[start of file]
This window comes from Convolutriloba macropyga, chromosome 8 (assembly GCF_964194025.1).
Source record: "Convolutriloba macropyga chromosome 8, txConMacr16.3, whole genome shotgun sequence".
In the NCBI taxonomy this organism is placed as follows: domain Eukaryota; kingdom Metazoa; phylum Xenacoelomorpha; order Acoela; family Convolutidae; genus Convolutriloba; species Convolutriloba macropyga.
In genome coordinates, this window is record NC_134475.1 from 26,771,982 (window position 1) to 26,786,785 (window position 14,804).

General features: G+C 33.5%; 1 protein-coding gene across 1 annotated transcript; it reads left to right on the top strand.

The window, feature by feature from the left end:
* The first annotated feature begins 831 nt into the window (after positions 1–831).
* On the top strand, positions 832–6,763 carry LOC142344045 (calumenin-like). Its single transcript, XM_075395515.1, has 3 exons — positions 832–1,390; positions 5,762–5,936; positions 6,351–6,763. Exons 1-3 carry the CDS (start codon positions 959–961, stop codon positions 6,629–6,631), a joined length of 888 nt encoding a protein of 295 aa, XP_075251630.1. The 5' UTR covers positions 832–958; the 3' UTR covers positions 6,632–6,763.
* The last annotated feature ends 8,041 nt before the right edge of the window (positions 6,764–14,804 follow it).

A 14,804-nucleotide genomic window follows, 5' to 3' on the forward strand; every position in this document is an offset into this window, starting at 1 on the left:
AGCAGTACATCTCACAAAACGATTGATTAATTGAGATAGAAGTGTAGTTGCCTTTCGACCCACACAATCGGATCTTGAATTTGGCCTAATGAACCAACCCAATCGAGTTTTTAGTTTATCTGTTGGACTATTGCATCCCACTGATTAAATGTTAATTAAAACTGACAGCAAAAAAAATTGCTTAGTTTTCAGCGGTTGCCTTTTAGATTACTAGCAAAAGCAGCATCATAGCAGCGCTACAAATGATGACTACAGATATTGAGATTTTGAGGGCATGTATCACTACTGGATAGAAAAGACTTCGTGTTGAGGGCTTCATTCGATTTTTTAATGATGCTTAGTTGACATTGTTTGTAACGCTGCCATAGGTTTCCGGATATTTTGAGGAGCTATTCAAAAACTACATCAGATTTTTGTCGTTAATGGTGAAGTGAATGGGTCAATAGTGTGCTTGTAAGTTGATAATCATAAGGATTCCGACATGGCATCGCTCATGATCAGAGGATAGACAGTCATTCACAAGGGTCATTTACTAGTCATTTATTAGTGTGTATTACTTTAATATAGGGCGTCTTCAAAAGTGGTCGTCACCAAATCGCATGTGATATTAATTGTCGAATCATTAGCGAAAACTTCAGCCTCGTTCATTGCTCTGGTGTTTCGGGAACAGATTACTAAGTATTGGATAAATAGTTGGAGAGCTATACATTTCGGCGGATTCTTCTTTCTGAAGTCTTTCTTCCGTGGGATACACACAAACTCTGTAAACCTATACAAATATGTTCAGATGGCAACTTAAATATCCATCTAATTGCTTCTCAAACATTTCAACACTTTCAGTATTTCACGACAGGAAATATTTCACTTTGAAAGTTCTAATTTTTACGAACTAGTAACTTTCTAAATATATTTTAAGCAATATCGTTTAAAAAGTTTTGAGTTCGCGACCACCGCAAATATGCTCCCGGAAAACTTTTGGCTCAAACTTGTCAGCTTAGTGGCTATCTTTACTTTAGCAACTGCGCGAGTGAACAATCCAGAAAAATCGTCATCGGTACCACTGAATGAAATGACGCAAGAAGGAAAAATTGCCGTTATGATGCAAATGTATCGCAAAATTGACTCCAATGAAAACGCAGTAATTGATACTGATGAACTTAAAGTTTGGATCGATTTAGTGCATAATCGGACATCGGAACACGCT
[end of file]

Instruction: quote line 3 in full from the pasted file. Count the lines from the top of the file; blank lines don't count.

In the NCBI taxonomy this organism is placed as follows: domain Eukaryota; kingdom Metazoa; phylum Xenacoelomorpha; order Acoela; family Convolutidae; genus Convolutriloba; species Convolutriloba macropyga.